Seoul’s Metro, Palaces, Anti North Korea Demo and Korean Calligraphy
8th June 2013.
This post is going to be fun because I am going to take you for some serious Seoul sightseeing. Proper cultural and traditional places (palaces!). I have put in two videos on Korean calligraphy and an anti North Korean Demo we saw in the centre of Seoul, as well!
It is still our first week. We are having tofu with kimchi for breakfast as usual. South Korea is famous for its kimchi variety but that inevitable carries the increased risk of picking the awful kind. That is exactly what happened. Hard and long cords of strange tasting kimchi. Breakfast scenes comparable to Charlie Chaplin eating his shoelaces in The Gold Rush.
Korea is not veggie land. It is still fairly difficult for us to find food without killed animals in it, so it is mainly soup with delicious Korean noodles. We bought soup and fresh noodles which I combined but the soup/sauce we bought was more spicy than tasty and so the noodles were a good base. Of course the noodle package also included two sachets of hot chilli sauce!
Gosh, food can get so spicy here and I thought I do like spicy a lot.
Let’s move out from the kitchen to the metro.
T-money cards is what you should get if using the metro more than a few times in Seoul. It will save a lot of time as you won’t have to buy a one-way one-time transportation card with bothering to get the deposit back every time you arrive at your destination.
The T-card also saves money. It can be bought at any convenience store (but not at the metro ticket machines!) for 3,000 won (covering card costs – not returnable). But you do get a cool 100 won discount for each train ride when you use T-Card! So after 30 rides you have levelled out the card cost, right?
To charge it, you use the ticket machines at the metro.
Some stations have interactive screens, where you can check tourist sights (in English), the weather (in Korean) and other things. The English language button doesn’t always provide what you think.
This is where we read about Dongdaemum Fashion Town which we visited later that day (next post).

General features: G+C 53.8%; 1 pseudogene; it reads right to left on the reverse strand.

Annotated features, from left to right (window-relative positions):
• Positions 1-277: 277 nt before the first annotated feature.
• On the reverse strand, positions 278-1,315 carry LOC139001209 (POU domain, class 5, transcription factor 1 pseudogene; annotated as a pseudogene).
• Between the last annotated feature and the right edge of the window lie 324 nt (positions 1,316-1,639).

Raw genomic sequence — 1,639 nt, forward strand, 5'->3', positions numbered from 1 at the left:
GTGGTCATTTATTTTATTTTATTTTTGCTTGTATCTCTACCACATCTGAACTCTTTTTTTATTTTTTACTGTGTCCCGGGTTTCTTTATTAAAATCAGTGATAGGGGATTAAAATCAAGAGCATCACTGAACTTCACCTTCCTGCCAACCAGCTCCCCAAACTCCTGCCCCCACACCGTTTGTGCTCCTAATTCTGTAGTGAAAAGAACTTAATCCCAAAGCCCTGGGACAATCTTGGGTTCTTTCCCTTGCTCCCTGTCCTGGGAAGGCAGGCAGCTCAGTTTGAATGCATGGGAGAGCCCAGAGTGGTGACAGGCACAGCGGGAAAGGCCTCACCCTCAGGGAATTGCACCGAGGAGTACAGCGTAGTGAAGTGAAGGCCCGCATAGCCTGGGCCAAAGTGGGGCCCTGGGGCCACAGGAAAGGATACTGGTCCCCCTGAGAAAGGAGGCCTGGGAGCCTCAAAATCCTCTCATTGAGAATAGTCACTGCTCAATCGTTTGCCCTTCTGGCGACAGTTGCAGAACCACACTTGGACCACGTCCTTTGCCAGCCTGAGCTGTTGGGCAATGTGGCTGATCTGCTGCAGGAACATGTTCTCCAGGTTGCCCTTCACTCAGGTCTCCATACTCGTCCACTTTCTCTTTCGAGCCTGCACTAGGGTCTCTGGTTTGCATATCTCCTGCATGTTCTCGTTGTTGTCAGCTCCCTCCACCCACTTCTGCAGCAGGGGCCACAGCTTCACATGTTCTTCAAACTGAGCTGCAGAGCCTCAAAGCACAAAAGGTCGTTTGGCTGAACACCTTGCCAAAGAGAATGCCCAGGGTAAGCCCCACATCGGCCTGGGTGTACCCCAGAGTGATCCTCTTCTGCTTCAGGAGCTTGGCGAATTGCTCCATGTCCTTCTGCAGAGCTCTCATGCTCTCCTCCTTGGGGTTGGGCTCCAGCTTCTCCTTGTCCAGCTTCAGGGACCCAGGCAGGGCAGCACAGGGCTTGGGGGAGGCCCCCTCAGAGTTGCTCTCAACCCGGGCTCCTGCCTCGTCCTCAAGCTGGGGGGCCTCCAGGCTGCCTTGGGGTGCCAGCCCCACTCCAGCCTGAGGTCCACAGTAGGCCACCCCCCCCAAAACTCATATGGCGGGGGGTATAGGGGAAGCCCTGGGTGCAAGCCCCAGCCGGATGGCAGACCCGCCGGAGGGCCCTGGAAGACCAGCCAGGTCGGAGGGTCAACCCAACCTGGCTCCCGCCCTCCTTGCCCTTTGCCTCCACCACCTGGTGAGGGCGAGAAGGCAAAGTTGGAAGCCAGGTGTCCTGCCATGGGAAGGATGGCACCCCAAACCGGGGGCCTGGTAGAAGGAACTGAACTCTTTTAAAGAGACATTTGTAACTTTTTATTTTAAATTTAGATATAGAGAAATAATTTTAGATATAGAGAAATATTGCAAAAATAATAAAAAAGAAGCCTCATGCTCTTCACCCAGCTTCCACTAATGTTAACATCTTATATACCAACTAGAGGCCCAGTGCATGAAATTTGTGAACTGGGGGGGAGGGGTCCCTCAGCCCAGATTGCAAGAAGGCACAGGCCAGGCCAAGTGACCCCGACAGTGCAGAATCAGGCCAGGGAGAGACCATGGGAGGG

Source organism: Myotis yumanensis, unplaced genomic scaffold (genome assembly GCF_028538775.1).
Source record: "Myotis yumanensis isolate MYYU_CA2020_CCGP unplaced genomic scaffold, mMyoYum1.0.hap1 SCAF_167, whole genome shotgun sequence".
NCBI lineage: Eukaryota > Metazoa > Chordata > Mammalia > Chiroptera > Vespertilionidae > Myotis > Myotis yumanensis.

Koreans do have a foible for fortune telling – the last button reads your horoscope!
We had to get stuff printed and found a 24h print shop which did all scanning and printing professionally, speaking no English. South Koreans rarely speak good English and I was wondering what languages are taught at school.
Deoksugung Palace. Build in the 15th century it served various royal dynasties. Called Palace of Virtuous Longevity until ironically destroyed by the Japanese, invading the country in 1592.
The Japanese occupation affected pretty much all palaces and old buildings which is also pointed out on all sights. It feels like a heavy historical burden on both countries. Sorta like the tragic events of Germany’s and Poland’s past. Both Nazi Germany and Japan considered themselves supremacist races but now play totally reversed roles in world politics. History can have interesting twitches.
A colourful guardian.
This one was inviting tourists for pictures.
Pick up a booklet on the palace. Black-white and incredibly off putting but useful for directions and in-depth explanations of palace buildings.
You can join a free English tour (running once daily!) but you gotta check the timetable. 13.40 Sat and Sun, 10.30 Tue to Fri.
We went on our own. Eh, which way?
The temples are minimalist, kept in a sturdy colour palette of red and green with some flower and ornamental drawings.
Trees! When did I last come across a tree in Tokyo?
Serious portrait of me man.
Court yards and royal housing.
There was hardly anyone there with us. The benefits of perpetual travel!
Western influences of interior design in gold.
Did we not take a picture here already? Yes, okay, yay!
The royal heating system ran right underneath the houses and may have caused fires. According to Korean sources those were intentional Japanese attacks, as the heating tunnels are separated from wooden structure by solid stone.